U.S. Supreme Court Takes Up Appeal on 404 Permit

8 08 2008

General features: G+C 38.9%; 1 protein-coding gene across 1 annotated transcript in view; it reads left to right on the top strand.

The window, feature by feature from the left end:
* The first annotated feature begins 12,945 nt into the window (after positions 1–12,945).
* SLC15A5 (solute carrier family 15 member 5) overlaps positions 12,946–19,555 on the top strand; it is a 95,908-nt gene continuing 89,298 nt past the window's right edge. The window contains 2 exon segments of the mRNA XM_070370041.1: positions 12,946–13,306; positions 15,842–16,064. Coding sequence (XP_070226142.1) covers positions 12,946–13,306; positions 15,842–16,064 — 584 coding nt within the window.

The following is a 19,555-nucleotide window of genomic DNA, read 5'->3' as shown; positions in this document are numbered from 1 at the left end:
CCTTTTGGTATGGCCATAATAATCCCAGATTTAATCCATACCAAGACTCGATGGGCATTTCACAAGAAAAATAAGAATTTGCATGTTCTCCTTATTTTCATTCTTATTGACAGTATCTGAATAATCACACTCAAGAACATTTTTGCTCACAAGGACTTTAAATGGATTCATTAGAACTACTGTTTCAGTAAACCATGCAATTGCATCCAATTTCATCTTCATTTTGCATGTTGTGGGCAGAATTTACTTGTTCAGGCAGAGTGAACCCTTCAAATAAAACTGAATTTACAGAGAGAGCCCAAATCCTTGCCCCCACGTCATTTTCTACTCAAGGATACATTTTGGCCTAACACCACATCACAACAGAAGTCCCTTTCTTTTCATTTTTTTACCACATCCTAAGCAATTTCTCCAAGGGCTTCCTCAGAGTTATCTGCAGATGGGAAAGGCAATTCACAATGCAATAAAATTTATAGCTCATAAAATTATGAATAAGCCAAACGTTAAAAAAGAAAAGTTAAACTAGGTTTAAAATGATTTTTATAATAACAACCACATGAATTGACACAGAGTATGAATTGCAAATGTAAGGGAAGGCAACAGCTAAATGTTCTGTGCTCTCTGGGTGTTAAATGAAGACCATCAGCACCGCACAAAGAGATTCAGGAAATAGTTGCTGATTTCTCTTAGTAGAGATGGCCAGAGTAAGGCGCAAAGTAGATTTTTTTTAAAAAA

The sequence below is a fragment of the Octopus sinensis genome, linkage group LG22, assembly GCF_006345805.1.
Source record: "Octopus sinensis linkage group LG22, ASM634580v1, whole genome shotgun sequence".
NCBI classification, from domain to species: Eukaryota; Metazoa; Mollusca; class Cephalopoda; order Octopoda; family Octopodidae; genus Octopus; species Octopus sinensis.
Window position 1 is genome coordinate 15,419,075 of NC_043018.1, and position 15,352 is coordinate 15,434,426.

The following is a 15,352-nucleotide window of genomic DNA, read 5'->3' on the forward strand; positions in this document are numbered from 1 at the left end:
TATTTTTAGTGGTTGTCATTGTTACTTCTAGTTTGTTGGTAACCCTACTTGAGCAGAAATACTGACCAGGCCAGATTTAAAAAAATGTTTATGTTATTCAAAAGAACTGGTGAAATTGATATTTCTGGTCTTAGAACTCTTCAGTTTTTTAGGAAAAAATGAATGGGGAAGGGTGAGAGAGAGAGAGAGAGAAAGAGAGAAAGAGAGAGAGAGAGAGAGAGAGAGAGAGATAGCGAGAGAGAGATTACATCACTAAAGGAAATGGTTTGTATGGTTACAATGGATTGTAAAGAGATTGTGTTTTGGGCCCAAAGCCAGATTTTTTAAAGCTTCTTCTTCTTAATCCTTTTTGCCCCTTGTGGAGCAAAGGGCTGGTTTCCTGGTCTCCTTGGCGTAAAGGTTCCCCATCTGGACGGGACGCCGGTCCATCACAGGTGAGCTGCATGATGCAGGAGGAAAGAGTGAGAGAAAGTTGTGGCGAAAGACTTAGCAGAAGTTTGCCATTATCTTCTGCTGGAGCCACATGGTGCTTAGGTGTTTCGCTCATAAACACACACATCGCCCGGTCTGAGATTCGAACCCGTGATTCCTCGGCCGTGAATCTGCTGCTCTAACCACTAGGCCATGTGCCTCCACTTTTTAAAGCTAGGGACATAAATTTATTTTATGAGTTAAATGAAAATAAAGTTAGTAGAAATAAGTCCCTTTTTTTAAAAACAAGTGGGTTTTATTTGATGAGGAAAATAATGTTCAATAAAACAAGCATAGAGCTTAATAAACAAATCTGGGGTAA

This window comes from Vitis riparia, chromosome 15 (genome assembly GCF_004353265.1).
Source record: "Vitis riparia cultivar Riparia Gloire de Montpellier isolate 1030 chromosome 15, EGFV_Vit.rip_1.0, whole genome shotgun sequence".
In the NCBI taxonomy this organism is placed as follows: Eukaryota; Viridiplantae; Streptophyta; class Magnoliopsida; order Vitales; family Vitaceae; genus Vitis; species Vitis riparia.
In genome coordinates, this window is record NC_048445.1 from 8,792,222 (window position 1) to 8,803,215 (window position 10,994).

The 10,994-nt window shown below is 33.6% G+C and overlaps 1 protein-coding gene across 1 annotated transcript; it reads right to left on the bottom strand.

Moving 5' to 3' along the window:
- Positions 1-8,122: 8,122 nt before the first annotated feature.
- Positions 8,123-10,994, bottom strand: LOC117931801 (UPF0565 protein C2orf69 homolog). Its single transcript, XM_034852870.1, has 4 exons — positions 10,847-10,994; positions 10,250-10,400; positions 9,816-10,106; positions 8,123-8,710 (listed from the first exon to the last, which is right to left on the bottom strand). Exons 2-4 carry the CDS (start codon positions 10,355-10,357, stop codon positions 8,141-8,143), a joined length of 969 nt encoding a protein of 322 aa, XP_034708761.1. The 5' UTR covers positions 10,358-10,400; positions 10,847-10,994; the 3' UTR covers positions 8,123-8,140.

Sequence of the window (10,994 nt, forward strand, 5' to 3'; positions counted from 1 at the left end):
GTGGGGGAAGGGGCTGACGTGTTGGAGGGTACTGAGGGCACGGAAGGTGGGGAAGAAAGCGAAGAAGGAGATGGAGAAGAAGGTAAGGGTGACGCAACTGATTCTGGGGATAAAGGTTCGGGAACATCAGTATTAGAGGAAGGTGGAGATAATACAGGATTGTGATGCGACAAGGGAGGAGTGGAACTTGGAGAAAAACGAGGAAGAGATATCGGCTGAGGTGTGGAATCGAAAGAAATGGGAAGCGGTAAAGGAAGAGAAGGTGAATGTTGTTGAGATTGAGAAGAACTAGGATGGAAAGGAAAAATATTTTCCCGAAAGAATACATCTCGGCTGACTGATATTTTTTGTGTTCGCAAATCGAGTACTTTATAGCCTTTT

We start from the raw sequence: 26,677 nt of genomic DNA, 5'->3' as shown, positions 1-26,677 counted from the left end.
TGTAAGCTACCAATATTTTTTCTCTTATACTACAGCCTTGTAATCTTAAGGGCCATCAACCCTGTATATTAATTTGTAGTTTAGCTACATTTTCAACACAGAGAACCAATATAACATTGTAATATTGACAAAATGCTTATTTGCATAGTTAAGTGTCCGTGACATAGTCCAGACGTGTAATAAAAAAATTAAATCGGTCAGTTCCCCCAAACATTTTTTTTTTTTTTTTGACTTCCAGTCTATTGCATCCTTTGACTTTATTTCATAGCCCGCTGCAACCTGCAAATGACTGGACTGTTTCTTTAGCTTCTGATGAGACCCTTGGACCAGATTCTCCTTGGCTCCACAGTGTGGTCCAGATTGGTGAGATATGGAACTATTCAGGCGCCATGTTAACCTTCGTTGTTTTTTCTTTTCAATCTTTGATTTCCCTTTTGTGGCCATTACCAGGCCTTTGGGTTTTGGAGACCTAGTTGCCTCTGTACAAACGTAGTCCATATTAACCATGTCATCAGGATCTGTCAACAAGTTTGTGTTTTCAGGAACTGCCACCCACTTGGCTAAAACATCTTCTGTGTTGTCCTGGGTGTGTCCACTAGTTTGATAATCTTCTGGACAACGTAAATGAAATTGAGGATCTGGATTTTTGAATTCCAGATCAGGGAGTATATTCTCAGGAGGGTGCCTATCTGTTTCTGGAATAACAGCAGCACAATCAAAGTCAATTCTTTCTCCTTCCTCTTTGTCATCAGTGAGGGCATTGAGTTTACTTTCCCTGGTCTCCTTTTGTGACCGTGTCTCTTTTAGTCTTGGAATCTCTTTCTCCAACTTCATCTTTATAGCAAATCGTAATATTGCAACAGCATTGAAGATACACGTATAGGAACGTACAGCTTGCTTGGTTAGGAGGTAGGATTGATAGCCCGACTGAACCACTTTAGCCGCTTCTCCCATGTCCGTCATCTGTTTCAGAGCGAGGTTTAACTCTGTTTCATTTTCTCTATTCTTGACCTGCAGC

The United States Supreme Court will review a decision from the United States Court of Appeals for the Ninth Circuit that barred discharge of liquefied gold mining waste into an Alaskan mountain lake. The underlying cases are Coeur Alaska Inc. v. Southeast Alaska Conservation Council, No. 07-984 and Alaska v. Southeast Alaska Conservation Council, No. 07-990. The state of Alaska and Coeur Alaska Inc., a gold mining company, are seeking to reopen Alaska’s Kensington Gold Mine. The Ninth Circuit overturned a permit issued by the U.S. Army Corps Of Engineers under Section 404 of the Clean Water Act that allowed the company to dump dredged waste from the mine into the Lower Slate Lake in the Tongass National Forest. The Southeast Alaska Conservation Council and others filed a lawsuit objecting to the permit. They argued that the Corps violated Sections 301(a), 301(e), and 306(e) of the CWA by issuing a permit for the discharge of process wastewater from a “froth-flotation mill” into a body of water protected by effluent limits promulgated by EPA. The petitioners assert that the case has both economic and administrative law importance whereby the economic benefits of mining to a region must be considered in evaluating environmental concerns.




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